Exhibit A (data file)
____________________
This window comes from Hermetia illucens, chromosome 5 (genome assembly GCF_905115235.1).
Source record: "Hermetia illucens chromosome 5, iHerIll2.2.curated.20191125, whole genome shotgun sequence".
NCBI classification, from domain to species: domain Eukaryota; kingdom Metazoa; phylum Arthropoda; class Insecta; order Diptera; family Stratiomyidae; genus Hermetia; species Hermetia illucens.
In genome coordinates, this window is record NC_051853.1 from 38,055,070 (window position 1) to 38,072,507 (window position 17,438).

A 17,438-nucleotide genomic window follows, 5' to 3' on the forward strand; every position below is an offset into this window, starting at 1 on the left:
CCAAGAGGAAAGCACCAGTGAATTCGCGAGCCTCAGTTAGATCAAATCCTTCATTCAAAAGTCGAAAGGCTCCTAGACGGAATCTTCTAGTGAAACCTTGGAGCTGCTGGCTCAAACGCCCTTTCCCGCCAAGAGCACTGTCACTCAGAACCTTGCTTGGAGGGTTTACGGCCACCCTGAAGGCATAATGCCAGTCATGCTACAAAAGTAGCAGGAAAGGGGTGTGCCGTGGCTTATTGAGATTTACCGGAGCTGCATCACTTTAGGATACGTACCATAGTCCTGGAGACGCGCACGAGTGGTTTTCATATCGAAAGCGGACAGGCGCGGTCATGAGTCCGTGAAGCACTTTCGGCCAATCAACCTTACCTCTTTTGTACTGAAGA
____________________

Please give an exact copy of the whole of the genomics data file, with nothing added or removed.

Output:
This window comes from Hermetia illucens, chromosome 5 (genome assembly GCF_905115235.1).
Source record: "Hermetia illucens chromosome 5, iHerIll2.2.curated.20191125, whole genome shotgun sequence".
NCBI classification, from domain to species: domain Eukaryota; kingdom Metazoa; phylum Arthropoda; class Insecta; order Diptera; family Stratiomyidae; genus Hermetia; species Hermetia illucens.
In genome coordinates, this window is record NC_051853.1 from 38,055,070 (window position 1) to 38,072,507 (window position 17,438).

A 17,438-nucleotide genomic window follows, 5' to 3' on the forward strand; every position below is an offset into this window, starting at 1 on the left:
CCAAGAGGAAAGCACCAGTGAATTCGCGAGCCTCAGTTAGATCAAATCCTTCATTCAAAAGTCGAAAGGCTCCTAGACGGAATCTTCTAGTGAAACCTTGGAGCTGCTGGCTCAAACGCCCTTTCCCGCCAAGAGCACTGTCACTCAGAACCTTGCTTGGAGGGTTTACGGCCACCCTGAAGGCATAATGCCAGTCATGCTACAAAAGTAGCAGGAAAGGGGTGTGCCGTGGCTTATTGAGATTTACCGGAGCTGCATCACTTTAGGATACGTACCATAGTCCTGGAGACGCGCACGAGTGGTTTTCATATCGAAAGCGGACAGGCGCGGTCATGAGTCCGTGAAGCACTTTCGGCCAATCAACCTTACCTCTTTTGTACTGAAGA